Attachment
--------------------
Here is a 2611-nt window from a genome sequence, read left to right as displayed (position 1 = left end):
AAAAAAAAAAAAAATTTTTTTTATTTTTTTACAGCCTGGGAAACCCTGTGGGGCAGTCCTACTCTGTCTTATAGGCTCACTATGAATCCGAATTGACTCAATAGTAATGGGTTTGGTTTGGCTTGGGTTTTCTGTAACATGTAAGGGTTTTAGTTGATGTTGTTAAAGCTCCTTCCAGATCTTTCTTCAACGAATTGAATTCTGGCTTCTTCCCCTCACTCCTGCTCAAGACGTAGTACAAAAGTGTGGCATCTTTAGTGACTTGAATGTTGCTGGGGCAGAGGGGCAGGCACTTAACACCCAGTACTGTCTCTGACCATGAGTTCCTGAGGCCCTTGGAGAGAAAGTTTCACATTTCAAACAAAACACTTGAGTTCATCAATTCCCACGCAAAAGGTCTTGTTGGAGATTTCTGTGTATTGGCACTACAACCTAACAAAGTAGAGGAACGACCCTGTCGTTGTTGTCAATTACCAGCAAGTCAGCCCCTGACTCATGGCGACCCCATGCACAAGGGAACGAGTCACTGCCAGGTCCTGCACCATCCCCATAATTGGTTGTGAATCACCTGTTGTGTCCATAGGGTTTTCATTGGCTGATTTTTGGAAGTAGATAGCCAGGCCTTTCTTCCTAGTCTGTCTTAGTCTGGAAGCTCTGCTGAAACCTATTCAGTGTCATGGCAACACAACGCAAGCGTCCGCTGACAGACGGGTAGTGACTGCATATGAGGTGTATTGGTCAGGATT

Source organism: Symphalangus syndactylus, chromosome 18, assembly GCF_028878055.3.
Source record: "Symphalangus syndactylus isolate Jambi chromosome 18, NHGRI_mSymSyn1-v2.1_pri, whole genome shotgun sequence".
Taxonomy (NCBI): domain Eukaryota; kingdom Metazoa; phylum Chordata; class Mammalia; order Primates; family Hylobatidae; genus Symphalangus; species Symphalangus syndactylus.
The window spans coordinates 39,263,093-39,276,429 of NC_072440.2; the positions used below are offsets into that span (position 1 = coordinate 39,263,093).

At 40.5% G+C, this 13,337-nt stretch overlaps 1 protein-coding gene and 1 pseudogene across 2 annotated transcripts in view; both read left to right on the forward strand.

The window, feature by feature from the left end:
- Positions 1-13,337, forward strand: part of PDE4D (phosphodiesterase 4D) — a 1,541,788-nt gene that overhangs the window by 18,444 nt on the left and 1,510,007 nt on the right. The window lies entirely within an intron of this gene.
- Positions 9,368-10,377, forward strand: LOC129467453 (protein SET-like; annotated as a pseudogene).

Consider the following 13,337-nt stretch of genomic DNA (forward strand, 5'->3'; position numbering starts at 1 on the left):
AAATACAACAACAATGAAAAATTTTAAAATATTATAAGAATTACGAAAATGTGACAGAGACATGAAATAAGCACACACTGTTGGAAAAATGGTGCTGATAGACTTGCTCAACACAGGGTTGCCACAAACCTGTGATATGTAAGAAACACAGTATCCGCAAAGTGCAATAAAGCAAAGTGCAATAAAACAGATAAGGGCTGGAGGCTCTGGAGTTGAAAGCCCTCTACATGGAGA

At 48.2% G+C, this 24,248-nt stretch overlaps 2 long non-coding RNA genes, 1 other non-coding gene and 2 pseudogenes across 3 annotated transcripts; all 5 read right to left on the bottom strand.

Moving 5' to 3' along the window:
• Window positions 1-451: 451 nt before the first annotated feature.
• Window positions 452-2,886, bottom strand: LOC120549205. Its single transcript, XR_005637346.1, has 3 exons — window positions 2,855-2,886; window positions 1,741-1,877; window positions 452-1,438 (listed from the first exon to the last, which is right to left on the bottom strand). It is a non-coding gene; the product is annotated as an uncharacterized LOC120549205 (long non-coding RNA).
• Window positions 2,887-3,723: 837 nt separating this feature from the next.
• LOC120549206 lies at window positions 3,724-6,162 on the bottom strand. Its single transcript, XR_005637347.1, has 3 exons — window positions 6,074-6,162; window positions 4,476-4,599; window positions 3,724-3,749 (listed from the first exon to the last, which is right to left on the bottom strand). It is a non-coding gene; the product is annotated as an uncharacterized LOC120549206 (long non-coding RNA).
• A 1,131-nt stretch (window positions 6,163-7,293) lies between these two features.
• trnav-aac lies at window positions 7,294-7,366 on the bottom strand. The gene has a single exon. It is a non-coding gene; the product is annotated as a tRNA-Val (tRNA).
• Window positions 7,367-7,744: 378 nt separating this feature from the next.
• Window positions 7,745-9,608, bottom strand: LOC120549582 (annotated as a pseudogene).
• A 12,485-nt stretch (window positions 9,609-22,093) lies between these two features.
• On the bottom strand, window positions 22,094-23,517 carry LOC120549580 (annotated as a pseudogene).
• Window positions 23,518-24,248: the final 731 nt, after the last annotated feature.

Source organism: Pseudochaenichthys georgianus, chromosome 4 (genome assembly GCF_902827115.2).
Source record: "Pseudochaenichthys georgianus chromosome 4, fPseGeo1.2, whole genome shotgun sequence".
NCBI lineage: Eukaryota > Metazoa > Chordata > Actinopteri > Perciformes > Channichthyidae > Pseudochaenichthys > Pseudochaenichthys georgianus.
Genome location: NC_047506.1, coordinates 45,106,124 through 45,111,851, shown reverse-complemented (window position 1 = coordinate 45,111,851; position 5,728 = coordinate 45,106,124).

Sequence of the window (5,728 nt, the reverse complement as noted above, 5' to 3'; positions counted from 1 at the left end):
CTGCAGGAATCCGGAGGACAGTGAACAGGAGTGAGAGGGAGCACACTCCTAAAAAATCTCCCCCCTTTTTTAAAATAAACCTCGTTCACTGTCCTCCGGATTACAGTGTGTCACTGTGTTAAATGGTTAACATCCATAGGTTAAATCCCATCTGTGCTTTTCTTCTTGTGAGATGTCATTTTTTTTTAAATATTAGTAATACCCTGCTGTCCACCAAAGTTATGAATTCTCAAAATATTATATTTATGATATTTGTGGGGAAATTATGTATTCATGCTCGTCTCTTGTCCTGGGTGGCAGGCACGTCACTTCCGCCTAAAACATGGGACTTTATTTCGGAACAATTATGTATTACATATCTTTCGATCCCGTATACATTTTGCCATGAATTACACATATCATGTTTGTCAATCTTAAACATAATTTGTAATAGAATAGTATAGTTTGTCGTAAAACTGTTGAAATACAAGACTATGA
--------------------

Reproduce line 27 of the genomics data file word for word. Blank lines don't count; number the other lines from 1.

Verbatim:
Source record: "Pseudochaenichthys georgianus chromosome 4, fPseGeo1.2, whole genome shotgun sequence".